As I lie upon my pile, I lay quietly. This mountain of manure and rubbish is a very comfortable spot for an old dog like me. It smells terrible, and the flies surround me, but I feel comfort in my old age.
Argus is my name, faithful hound to my master Odysseus. I am now 20 years old; I know I do not have much time left in this pitiful world. I only hope and wish that I may see my dear master once more.
My master Odysseus raised me as a pup; fed me, trained me, and cared for me. Master Odysseus left one day, and has not returned. Through the years, I have been a great hunting hound, but now I only lay on my pile, treated like the rubbish of which I lie.
I heard a familiar voice coming toward the palace. I know there are 2 of them, but the one is very kind and accustomed. I cannot quite remember who this particular voice belongs top, but it sounds so wonderful, that before I know it, my old arthritic tail begins to thump.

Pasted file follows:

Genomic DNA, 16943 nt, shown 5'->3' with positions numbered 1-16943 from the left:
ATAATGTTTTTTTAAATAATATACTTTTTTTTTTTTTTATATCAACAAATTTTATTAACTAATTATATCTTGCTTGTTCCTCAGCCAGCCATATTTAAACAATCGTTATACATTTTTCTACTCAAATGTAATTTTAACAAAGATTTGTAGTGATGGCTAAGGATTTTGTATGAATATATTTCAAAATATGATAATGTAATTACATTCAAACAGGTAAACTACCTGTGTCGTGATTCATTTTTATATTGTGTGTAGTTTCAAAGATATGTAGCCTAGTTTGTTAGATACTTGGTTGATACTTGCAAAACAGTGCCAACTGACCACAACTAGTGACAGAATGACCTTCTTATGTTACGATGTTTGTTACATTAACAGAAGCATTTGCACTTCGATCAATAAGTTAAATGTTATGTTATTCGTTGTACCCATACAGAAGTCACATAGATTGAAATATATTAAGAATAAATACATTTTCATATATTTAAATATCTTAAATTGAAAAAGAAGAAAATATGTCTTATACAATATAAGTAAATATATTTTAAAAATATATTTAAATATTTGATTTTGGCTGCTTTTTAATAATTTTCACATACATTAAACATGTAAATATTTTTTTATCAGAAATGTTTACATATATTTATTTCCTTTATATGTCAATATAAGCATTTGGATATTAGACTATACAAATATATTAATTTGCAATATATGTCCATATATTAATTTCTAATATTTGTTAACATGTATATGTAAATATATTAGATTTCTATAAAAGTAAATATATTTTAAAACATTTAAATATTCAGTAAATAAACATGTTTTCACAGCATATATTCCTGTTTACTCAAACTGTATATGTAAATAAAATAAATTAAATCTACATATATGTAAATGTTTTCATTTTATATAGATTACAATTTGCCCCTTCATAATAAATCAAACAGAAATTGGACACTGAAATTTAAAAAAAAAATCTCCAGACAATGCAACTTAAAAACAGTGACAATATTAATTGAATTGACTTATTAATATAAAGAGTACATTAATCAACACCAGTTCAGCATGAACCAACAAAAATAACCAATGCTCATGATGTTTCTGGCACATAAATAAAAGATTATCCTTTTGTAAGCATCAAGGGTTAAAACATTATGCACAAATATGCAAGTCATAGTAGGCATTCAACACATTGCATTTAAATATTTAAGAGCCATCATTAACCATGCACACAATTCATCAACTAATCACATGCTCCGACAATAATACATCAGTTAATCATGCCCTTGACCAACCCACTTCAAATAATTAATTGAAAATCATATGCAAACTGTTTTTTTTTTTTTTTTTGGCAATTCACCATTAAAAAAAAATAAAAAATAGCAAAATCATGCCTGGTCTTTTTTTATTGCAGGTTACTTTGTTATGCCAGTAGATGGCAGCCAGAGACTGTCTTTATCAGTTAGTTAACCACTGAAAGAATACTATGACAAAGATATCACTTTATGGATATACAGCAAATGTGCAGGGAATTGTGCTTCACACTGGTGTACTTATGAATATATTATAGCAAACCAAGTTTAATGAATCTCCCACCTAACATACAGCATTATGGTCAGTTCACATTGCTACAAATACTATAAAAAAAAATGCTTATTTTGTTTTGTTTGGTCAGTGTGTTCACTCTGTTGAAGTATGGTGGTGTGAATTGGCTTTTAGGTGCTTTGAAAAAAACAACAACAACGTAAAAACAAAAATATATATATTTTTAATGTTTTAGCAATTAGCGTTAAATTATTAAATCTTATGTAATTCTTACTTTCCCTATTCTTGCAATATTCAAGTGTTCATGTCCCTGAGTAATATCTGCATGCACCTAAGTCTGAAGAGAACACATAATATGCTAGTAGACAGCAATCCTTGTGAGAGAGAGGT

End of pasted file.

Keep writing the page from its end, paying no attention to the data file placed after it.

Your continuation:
A tear ran down the face of the man with the familiar voice, and my master Odysseus spoke:
"I marvel that they leave this hound to lie here on the dung pile; he would have been a fine dog, from the look of him, though I can't say as to his power and speed when he was young. You find the same good build in house dogs, table dogs landowners keep all for style."
My master Odysseus was quiet now, and I knew he was grieving for me and himself.
The next man, for whom I recognize as Eumaeus, now spoke these words of my past.
"A hunter owned him-but the man is now dead in some far place. If this old hound could show the form he had when Lord Odysseus left him, going to Troy, you would see him swift and strong. He never shrank from any savage beast he had brought to bay in the woods; on the scent no other dog kept up with him. Now misery has him in leash. His owner died abroad, and here the women slaves will take no care of him. You know how servants are: without a master, they have no will to labor, or excel. For Zeus who views the wide world takes away half the manhood of a man, that day he goes into captivity and slavery."
Now I am at peace, seeing my master Odysseus alive and well has concluded my suffering, and quietly ended my life. My eyes close, and a permanent darkness begins to set in.